Before we dive into it, thanks again to all of you Crime Watch readers who took the time to place some feedback about the series as a whole. Feel free to place more comments and give more suggestions - I'm always open to hearing who and what the readers of this website want to read about.
For the 27th instalment in the 9mm series, Crime Watch is featuring Alix Bosco, the Kiwi crime writer with the secret identity. Bosco came to attention last year with the release of her debut crime novel CUT & RUN, which deservedly received many good reviews, and is now available in paperback. A new face on the Kiwi crime fiction map in 2009, 'Alix Bosco' is the thriller writing pseudonym of a 'successful writer in other media' who wishes to keep her crime writing and other life separate. As such up until now she hasn't really done any media about her novels, so this 9mm interview is something special for all of you reading Crime Watch. I'm not sure, but it may in fact be the first interview 'Alix Bosco' has given, which is pretty cool.
From today Bosco's second thriller starring middle-aged former social worker and legal researcher Anna Markunas, SLAUGHTER FALLS, will be available in New Zealand and Australia. The publisher's blurb for Bosco's second novel says, "When Anna Markunas comes to Brisbane to watch a rugby test, two members of her tour party die sudden, violent deaths. Anna tries to track down the elusive family of one man, but each discovery about his past leads her further into the dark world of Queensland's corrupt underbelly. Soon Anna is running for her life – she has discovered the secrets of those who will stop at nothing to silence her."
I read an advance copy in the past couple of days, and enjoyed it. It's another good addition to the burgeoning Kiwi crime fiction canon, and I'm already looking forward to the third in the series, as well as seeing CUT & RUN hit the television screen with Robyn Malcolm in the lead role, hopefully sometime in the not-too-distant future.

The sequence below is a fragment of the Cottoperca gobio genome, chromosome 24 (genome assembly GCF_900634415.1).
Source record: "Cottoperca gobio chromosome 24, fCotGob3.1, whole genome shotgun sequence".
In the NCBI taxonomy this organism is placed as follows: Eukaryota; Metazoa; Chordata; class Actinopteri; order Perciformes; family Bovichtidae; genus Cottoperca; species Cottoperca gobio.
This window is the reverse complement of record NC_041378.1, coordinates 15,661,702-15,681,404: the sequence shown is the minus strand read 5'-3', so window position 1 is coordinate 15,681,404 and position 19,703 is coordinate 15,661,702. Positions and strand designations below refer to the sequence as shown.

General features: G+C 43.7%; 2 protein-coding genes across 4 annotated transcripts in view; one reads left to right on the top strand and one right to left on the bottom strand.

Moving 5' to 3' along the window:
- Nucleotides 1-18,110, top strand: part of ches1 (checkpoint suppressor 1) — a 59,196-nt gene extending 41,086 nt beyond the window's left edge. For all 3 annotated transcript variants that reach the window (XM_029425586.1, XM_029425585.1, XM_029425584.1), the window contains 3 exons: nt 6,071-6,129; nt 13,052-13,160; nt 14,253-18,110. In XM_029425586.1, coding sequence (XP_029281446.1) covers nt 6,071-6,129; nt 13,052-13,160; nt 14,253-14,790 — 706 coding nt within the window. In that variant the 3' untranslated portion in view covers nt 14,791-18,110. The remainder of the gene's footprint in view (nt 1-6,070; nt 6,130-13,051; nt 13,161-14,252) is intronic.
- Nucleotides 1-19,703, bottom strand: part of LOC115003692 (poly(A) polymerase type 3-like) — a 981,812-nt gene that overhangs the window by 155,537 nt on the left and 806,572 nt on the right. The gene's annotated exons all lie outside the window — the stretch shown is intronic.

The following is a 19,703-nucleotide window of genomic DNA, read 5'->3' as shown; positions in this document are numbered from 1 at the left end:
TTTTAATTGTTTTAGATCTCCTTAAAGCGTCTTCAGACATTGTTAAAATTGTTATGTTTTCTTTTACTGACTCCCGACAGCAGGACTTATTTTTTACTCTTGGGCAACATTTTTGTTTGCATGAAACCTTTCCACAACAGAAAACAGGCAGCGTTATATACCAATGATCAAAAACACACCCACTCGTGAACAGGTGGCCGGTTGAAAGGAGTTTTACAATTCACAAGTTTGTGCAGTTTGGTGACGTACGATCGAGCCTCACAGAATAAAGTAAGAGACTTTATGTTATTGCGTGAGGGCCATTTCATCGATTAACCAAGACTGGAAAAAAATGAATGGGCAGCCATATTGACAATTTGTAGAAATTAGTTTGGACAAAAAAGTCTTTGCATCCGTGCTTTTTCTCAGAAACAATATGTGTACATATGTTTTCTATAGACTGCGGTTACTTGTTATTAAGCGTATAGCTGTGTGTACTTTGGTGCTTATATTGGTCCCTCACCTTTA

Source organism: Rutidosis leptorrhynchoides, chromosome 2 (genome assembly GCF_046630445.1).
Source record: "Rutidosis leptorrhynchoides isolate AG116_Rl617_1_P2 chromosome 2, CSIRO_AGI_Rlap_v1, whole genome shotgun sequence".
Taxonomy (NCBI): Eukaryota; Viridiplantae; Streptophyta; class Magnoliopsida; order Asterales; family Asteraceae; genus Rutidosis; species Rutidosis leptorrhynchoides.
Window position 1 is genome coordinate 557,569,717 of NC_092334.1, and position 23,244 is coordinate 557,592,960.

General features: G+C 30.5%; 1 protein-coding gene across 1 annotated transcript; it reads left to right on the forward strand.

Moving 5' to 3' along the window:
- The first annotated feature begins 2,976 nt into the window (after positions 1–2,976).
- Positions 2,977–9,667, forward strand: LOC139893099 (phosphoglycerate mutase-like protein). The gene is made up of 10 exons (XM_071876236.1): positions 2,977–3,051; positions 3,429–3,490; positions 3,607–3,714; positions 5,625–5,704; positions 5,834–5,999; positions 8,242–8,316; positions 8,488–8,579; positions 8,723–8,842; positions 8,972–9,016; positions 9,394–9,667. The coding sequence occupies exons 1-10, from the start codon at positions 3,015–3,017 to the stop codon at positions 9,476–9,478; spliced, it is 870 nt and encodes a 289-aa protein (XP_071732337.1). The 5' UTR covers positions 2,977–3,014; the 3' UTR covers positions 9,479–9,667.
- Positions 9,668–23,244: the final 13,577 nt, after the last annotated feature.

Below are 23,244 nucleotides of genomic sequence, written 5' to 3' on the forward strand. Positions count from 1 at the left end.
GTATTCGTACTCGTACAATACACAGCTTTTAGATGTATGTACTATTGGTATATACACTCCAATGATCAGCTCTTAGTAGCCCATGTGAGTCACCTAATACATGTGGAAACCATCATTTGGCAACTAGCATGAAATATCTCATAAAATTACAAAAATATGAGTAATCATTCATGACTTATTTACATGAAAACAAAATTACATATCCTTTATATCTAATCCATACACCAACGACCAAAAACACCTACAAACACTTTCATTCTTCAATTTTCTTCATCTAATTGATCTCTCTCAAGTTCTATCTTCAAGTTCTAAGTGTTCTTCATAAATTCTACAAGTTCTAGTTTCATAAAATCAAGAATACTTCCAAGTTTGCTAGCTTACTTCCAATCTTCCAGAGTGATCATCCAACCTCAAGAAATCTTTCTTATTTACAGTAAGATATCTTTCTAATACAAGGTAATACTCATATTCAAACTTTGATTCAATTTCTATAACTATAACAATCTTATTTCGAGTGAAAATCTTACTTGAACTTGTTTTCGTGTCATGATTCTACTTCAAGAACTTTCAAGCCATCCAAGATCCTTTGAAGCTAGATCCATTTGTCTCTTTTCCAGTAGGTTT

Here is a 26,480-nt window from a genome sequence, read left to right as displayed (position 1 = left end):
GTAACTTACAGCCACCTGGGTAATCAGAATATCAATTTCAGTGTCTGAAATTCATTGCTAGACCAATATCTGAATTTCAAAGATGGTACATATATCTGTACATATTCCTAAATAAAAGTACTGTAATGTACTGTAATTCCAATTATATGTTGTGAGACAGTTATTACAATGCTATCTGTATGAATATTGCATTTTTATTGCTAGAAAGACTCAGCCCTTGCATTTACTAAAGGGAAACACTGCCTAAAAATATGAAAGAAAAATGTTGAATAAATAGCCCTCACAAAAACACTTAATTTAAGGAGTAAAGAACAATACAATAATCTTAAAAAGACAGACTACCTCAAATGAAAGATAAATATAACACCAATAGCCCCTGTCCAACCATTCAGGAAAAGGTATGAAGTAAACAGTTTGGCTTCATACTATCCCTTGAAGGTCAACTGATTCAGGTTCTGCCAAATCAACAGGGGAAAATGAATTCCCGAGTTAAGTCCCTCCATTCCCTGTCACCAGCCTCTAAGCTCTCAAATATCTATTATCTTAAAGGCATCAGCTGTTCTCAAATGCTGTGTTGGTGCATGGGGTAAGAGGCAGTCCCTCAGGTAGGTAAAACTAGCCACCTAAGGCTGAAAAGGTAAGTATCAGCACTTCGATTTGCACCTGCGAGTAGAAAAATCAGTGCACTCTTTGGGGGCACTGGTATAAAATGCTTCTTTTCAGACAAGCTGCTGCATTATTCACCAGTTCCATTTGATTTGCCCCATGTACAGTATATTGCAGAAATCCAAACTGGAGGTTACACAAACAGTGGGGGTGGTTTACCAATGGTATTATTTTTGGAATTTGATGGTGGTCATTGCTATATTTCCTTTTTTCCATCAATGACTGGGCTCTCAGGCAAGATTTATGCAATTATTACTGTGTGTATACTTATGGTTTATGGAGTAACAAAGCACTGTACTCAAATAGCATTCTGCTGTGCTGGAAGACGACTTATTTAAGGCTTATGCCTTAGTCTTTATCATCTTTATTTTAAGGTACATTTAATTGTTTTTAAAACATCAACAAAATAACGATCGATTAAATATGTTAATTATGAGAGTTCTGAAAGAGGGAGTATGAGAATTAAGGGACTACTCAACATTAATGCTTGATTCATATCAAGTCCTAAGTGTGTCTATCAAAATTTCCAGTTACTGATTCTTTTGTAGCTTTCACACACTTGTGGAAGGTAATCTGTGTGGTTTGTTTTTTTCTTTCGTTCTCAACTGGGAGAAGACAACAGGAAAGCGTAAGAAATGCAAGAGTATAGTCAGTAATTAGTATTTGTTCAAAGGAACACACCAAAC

But for now, Alix Bosco looks down the barrel of 9mm - which for the first time ever, won't have an author photo...
Who is your favourite recurring crime fiction hero/detective?Until Lisbeth Salander came along, Peter Temple’s Jack Irish was probably my favourite. Jack was warm and funny, cooked, cleaned, and helped the old cabinet maker next door. The Melbourne Jack Irish inhabited was palpable, almost another character, and being so close, was identifiable for me in a way that Janet Evanovich’s New Jersey or Sue Grafton’s Santa Barbara or PD James’ English bureaucracy or even Rankin’s Edinburgh, never was. Both Jack and Lisbeth are also ‘crime’ outsiders in the sense that they are not cops or private eyes or trial lawyers (Jack is a faded, failed lawyer), and the author has to work harder to place them at the centre of the story. When that succeeds, it seems to make their stake in the story more personal.
What was the very first book you remember reading and really loving, and why?Wuthering Heights. A brutally passionate love story. Move over Jane Austen – go Charlotte Brontë!
Before your debut crime novel, what else had you written (if anything) unpublished manuscripts, short stories, articles?
I’ve been writing since I was old enough to read. I’m always writing something – the only real question is whether, at any given time, I’m being paid for doing it.